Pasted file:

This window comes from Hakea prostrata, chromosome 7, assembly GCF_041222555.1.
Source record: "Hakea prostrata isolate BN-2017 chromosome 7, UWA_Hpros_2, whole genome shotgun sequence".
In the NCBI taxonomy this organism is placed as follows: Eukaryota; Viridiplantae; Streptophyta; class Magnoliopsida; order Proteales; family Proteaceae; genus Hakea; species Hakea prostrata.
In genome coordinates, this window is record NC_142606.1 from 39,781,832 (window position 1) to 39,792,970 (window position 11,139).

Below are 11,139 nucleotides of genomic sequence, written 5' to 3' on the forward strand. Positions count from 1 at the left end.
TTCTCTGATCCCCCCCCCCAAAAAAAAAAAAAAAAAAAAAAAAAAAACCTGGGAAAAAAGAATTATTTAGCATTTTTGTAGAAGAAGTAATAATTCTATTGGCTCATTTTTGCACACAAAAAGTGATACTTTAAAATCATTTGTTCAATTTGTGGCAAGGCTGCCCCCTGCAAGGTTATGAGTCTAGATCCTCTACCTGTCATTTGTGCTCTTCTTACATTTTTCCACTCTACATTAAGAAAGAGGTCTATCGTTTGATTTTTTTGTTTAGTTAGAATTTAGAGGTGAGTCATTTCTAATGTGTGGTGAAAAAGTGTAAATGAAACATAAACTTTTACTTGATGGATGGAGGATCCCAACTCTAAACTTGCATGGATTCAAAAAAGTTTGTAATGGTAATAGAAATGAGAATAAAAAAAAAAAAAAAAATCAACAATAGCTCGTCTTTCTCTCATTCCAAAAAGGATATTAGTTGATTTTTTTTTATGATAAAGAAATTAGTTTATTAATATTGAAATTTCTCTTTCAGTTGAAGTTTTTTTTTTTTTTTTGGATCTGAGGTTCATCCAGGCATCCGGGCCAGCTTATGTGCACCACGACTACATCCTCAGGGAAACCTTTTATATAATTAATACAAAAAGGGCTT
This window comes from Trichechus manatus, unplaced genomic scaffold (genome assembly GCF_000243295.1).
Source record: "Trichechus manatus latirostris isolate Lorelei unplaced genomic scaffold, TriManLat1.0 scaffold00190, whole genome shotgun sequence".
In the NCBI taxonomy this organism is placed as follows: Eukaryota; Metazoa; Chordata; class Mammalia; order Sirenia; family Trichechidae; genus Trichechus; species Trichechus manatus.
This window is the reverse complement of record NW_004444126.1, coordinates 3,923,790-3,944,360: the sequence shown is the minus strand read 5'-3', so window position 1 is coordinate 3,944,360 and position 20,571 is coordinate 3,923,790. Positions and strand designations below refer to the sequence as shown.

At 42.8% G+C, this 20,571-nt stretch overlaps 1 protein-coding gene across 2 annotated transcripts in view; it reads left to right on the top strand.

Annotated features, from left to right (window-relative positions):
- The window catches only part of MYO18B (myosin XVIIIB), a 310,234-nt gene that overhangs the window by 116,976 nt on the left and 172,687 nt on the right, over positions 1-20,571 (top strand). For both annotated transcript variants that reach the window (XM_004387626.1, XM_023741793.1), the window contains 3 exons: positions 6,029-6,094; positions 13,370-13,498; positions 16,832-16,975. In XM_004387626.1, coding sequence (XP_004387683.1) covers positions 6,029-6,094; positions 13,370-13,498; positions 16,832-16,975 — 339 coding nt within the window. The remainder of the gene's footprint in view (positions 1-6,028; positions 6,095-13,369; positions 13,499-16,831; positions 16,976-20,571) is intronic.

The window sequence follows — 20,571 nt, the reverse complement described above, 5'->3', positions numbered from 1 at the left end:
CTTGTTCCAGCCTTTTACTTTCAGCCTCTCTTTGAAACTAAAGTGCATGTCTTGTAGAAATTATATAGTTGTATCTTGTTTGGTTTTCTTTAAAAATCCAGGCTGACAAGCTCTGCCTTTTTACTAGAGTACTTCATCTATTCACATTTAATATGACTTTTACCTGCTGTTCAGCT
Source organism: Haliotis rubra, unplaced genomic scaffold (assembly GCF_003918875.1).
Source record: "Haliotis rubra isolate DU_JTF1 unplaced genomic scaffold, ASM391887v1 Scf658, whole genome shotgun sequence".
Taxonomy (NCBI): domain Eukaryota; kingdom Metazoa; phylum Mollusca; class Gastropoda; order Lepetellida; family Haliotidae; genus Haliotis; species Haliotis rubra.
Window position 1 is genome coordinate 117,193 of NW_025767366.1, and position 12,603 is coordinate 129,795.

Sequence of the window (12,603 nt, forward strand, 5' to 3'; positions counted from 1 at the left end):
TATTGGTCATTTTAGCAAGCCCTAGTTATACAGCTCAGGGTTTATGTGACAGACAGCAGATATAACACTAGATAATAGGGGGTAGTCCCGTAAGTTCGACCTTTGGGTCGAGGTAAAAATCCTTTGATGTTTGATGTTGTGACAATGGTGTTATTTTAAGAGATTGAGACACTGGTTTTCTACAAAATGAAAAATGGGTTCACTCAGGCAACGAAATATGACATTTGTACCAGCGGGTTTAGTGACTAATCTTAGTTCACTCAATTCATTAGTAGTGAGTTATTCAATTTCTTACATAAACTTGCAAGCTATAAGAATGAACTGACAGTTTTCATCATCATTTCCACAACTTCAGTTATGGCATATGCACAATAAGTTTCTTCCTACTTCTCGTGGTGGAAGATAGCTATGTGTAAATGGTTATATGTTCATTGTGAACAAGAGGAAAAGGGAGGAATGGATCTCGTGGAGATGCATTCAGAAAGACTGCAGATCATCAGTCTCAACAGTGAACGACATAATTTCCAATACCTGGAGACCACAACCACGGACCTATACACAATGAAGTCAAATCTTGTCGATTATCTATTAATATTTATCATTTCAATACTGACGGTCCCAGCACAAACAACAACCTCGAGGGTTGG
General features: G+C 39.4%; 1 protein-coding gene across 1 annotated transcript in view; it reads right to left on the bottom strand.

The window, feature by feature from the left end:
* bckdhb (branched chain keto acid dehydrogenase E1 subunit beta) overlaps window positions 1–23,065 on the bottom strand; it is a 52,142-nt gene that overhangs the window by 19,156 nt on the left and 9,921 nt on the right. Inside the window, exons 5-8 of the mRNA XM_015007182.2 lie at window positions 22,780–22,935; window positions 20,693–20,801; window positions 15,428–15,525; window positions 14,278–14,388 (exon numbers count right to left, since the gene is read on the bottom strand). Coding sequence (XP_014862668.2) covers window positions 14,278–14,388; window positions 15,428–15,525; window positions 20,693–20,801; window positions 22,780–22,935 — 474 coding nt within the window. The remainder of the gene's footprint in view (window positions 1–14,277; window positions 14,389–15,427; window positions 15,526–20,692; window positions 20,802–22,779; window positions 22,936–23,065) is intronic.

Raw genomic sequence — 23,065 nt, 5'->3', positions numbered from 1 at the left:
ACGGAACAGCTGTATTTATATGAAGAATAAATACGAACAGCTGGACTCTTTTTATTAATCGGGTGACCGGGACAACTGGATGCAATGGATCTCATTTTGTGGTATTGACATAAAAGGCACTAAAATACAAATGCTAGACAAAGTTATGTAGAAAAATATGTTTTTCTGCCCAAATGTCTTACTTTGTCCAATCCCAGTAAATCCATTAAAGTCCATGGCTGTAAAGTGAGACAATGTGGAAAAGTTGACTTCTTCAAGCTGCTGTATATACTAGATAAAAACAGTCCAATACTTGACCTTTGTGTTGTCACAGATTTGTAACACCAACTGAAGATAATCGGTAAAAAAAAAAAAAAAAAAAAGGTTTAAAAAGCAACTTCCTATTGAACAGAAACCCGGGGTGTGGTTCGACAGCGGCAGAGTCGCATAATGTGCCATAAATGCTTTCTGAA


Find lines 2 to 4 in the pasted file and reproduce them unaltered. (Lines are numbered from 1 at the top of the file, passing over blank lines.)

Source record: "Hakea prostrata isolate BN-2017 chromosome 7, UWA_Hpros_2, whole genome shotgun sequence".
In the NCBI taxonomy this organism is placed as follows: Eukaryota; Viridiplantae; Streptophyta; class Magnoliopsida; order Proteales; family Proteaceae; genus Hakea; species Hakea prostrata.
In genome coordinates, this window is record NC_142606.1 from 39,781,832 (window position 1) to 39,792,970 (window position 11,139).